Supreme Court to Consider Reach of the Endangered Species Act

January 16, 2007
by KATE CAMPBELL
Client Alert Newsletter Forecast 2007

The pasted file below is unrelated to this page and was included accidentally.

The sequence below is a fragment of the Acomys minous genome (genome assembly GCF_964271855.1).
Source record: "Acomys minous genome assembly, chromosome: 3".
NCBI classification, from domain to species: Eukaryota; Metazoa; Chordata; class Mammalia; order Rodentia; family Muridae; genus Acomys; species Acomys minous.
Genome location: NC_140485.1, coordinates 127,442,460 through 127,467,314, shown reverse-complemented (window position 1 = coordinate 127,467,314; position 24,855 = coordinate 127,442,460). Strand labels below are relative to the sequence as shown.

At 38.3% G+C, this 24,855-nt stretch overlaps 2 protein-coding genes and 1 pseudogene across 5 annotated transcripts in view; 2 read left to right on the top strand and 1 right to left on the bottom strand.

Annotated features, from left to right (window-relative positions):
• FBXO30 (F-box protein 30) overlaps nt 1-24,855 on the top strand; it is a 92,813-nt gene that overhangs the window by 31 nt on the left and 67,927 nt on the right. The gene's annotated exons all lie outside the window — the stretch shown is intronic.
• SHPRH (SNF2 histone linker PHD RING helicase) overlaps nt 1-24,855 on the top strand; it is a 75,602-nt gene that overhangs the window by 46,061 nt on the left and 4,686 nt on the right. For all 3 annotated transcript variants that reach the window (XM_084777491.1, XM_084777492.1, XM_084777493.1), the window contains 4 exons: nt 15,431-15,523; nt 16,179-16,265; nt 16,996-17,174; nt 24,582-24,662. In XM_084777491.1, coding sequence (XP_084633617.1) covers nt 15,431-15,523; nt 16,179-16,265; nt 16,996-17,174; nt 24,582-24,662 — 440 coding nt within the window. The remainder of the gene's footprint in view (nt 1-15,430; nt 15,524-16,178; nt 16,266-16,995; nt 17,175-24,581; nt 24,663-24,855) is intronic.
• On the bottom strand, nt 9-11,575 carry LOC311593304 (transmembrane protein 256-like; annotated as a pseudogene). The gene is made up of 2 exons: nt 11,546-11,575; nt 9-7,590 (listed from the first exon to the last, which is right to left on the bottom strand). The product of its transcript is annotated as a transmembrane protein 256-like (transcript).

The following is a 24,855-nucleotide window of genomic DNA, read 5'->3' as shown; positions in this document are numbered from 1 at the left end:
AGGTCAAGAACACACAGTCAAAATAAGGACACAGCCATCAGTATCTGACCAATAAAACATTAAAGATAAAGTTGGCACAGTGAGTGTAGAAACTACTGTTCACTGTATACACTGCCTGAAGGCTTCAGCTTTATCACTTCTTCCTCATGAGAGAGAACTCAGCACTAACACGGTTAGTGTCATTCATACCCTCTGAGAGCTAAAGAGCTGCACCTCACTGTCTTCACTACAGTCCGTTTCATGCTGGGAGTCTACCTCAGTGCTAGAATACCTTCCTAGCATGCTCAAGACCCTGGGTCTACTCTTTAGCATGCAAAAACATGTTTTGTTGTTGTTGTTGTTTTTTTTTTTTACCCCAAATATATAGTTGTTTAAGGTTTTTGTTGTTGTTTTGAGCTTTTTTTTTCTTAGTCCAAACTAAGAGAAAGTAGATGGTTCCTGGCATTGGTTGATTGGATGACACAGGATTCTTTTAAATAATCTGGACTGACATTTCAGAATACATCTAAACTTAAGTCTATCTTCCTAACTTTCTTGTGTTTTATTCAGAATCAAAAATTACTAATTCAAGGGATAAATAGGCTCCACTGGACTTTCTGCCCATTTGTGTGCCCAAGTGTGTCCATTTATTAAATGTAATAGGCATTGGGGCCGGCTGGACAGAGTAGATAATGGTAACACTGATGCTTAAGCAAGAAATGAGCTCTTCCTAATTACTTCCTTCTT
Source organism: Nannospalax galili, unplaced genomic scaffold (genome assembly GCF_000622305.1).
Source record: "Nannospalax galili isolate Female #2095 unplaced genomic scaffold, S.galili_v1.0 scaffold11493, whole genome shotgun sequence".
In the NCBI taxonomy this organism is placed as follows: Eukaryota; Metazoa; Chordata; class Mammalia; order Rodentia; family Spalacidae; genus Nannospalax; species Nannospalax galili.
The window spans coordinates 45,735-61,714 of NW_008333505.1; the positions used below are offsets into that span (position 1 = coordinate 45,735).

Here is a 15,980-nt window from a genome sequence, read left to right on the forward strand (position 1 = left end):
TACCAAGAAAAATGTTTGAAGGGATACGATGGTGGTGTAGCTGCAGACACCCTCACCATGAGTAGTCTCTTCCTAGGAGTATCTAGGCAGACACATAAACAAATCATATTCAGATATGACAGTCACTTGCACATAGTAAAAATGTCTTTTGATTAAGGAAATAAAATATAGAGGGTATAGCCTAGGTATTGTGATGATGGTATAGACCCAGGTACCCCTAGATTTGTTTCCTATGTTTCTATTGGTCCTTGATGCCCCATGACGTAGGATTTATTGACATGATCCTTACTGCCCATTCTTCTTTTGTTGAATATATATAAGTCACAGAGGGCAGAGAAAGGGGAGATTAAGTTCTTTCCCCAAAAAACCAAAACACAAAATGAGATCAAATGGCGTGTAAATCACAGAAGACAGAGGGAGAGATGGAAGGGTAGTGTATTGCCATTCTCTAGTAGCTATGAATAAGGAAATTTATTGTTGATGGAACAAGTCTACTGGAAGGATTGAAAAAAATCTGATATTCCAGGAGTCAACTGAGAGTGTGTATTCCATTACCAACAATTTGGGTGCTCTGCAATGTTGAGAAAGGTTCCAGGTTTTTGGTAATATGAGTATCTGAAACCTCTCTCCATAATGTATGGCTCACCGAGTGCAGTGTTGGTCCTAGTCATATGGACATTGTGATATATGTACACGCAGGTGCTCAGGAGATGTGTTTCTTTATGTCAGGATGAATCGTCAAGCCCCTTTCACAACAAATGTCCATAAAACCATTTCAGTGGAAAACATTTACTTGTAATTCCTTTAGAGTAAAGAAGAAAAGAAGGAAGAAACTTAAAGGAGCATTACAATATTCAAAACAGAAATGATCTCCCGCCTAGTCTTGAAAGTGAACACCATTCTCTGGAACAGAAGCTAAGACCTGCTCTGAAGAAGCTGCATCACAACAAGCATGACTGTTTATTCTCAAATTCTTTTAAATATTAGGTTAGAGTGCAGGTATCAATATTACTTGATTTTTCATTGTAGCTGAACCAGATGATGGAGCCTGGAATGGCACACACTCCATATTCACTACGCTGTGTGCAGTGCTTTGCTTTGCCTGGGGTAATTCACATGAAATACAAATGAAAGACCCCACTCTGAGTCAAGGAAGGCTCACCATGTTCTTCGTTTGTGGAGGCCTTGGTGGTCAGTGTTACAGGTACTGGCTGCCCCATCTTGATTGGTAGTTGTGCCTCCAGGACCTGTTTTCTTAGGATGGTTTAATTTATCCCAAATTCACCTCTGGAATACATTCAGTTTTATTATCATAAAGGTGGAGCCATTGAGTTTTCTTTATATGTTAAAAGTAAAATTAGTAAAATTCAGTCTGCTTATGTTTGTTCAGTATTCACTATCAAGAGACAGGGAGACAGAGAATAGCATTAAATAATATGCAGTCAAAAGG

On January 5, the U.S. Supreme Court granted certiorari in a pair of consolidated cases questioning whether the Endangered Species Act ("ESA") applies to the U.S. Environmental Protection Agency's ("EPA's") delegation of permitting authority for the discharge of pollutants under the Clean Water Act ("CWA") to the state of Arizona. In Defenders of Wildlife v. EPA, a split Ninth Circuit panel vacated EPA's delegation because EPA failed to consider impacts that state stormwater permits might have on endangered species. The cases turn on the interaction between two statutory obligations. The CWA requires EPA to hand over permitting authority if a state satisfies nine criteria, endangered species impacts not among them. Conversely, the ESA provides that a federal agency must ensure that any action it authorizes, funds, or carries out is not likely to jeopardize federally listed species. According to the court below, this latter obligation "exists alongside [CWA] provisions as the agency's first priority." Thus, even though EPA may have complied with the CWA, the court concluded that EPA erred in failing to evaluate the loss of ESA consultation resulting once the permitting program was transferred to the state. Because ESA consultation applies to every federal agency, the Court’s ruling will be far-reaching. Oral argument is expected in April.